Piano Slam 12 highlights socially conscious young poets
The evening’s poetry touched on powerful topics, including the environment. (Photo courtesy of Cristian Lazzari)
Young poets had the chance to shine as they reflected on socially charged themes at the Dranoff International 2 Piano Foundation’s Piano Slam 12.
The event, which blends classical music performance, poetry and spoken word competition, took place Feb. 28 at the Adrienne Arsht Center for the Performing Arts and featured 17 poets, selected from more than 4,000 Miami-Dade County public middle- and high-school students.
Speaking before a packed house at the Knight Concert Hall, Miami-Dade schools superintendent Alberto Carvalho emphasized the value the district places on the arts as well as the success of Piano Slam, which is now in its 12th year. About 83,000 county students have participated in the program’s outreach activities since 2009, he said.
The performance began with Daniel Strange, director of contemporary keyboard studies at the University of Miami’s Frost School of Music, and Rachel Ohnsman, a post-graduate student and teaching assistant for the Frost’s Creative American Music Program at Frost, taking their places at the pianos, accompanied by Argentine vocalist/songwriter Roxana Amed. Strange and Ohnsman played throughout the program, mainly as accompaniment to a deejay.
In the first of several numbers choreographed by Miami dancer Rosie Herrera, 20 students carrying flashlights circled four young soloists who freestyle-danced at the front of the stage. As the number came to a close, Miami Norland Senior High 12th-grader Anaisa Tate stood at the center, gently swaying as she laid down the lines of her poem, “Crossroads.”
Tate spoke of Miami as a city of “new tempos/flowing in with the movement of people/the hymns of runaway slaves,” then shifted focus to Coral Gables, a city “built on the base of thick coral/and the broad backs of Bahamian accents.”
As Tate wrapped up, four young women joined her on-stage and, as a group, they swayed, sweeping arms into pivots in a second Herrera-inspired choreography.
Student poems touched on powerful themes: the potential effect of a climate crisis on Miami and their personal futures, the effects of gender and racism on self-esteem and a sense of belonging.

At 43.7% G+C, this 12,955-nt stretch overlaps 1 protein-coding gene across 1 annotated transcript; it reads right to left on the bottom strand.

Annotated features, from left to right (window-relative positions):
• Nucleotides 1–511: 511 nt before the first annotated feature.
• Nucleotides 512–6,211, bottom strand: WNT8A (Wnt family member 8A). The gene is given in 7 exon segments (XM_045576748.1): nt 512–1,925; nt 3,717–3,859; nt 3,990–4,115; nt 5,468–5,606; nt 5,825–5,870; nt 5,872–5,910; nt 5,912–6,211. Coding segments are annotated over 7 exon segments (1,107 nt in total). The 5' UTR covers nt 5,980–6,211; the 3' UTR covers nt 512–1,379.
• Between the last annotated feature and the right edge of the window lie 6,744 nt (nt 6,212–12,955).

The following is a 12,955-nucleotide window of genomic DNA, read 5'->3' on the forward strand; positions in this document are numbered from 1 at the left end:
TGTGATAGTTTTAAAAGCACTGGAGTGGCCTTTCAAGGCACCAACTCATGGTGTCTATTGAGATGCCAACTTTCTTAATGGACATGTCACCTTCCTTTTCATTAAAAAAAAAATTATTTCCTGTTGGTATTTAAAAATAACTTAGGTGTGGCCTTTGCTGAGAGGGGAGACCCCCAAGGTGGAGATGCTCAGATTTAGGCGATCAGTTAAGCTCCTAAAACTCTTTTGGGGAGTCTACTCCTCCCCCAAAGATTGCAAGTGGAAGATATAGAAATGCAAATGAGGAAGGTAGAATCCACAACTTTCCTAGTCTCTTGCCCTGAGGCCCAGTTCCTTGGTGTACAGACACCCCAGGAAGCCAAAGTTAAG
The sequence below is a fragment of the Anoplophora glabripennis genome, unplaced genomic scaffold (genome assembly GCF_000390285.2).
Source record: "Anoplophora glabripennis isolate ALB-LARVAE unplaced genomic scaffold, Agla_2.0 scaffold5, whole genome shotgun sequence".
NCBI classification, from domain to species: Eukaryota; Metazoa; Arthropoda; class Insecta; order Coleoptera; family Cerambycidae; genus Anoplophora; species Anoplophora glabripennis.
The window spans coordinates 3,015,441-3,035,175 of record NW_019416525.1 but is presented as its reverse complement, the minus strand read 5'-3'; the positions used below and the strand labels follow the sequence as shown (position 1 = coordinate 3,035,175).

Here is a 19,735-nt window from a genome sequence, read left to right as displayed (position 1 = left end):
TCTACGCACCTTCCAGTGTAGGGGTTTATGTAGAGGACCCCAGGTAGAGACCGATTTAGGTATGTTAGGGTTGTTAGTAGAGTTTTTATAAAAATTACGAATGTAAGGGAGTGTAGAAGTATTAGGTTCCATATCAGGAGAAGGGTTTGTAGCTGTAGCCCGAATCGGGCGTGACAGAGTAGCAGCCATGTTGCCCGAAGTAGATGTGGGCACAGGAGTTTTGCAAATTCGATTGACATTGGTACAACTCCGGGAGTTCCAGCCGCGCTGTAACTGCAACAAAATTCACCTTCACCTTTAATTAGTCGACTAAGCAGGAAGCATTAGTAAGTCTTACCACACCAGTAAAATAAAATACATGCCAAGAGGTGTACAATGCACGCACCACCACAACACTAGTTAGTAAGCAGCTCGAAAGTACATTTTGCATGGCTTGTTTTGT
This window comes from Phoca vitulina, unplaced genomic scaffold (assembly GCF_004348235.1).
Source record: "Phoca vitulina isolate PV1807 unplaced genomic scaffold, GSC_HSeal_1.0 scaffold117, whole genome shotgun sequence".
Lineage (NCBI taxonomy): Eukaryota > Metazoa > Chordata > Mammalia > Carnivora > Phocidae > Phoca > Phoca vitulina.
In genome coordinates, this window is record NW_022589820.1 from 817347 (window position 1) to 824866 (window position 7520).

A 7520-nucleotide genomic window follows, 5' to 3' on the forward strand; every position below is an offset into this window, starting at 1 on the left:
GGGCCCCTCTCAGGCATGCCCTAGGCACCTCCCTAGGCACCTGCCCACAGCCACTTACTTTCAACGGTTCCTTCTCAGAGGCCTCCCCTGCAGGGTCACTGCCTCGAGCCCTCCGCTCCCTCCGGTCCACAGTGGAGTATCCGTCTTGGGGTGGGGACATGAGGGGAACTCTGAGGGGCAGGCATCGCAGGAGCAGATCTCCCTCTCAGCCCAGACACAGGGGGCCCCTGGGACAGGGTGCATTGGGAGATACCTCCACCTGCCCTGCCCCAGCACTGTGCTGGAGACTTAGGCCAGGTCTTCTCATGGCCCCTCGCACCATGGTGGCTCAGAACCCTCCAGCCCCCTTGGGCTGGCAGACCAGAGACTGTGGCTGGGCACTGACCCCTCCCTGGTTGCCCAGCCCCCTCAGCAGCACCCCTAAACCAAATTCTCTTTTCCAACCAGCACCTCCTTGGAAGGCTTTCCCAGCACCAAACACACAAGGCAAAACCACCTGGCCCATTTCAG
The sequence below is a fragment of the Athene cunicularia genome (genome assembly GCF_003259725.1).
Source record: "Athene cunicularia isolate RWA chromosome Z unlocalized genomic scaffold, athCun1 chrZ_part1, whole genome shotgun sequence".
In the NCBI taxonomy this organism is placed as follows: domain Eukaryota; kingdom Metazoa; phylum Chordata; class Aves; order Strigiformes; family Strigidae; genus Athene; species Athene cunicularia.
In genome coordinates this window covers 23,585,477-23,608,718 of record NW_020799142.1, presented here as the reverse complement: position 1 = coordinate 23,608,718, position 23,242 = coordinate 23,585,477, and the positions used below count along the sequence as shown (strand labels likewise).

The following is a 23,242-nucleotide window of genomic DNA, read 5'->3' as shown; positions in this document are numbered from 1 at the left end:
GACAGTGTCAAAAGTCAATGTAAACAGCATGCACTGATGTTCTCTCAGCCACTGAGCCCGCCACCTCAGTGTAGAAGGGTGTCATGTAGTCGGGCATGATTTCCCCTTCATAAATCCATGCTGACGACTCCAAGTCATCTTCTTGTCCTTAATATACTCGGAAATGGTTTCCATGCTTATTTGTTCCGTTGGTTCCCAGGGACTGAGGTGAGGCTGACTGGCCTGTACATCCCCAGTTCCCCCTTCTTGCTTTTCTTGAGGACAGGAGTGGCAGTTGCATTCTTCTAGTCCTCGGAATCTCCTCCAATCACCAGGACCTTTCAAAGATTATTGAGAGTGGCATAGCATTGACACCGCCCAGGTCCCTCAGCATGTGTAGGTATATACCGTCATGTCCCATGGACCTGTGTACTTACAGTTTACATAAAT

Brenis Bostick, a junior from Miami Norland Senior High, presented, “Mother Miami,” invoking concerns with resource depletion, air and water pollution and the changing climate.
“Mother Miami cries to me/hear her sad harmony/’help me to be what I once was.’”
As he spoke, students backlit in scarlet littered the stage with sheets of paper.
Eighth-grader Vivian Diep from Southwood Middle School carried the climate theme forward with her poem, “Strong Winds.” She expressed her struggle with Miami’s deepening urbanization.
Other students criss-crossed the stage, fanning scattered papers into the air, as she delivered lines like, “This city is getting grayer and grayer/with its advanced machinery/my green leaves try to keep the atmosphere healthy/aiming to keep the air clean and fresh.”
Then one student executed a series of backbends that closed with her facedown in the middle of the mess.
Ponce De Leon Middle’s Shemar Canty celebrated his same-sex orientation in “My Truth.” Carefully pacing his delivery, the eighth-grader pronounced a string of ringing self-affirmations: “With my sassiness and jigs/with my over-the-top personality/I am a vivacious, infectious song.”
As he finished, the hall exploded with applause, and the stage transformed into an all-out dance party.
At the close of the performance, Carlene Sawyer, creator and producer of Piano Slam and executive director of the Dranoff foundation, announced the evening’s winners.
Alisha Gay, SLAM North, Middle School English
Azul Girola, South Miami Middle, STEM
Ariyelle Dickson, Everglades Preparatory Academy, High School English
Brenis Bostick, Miami Norland High, STEM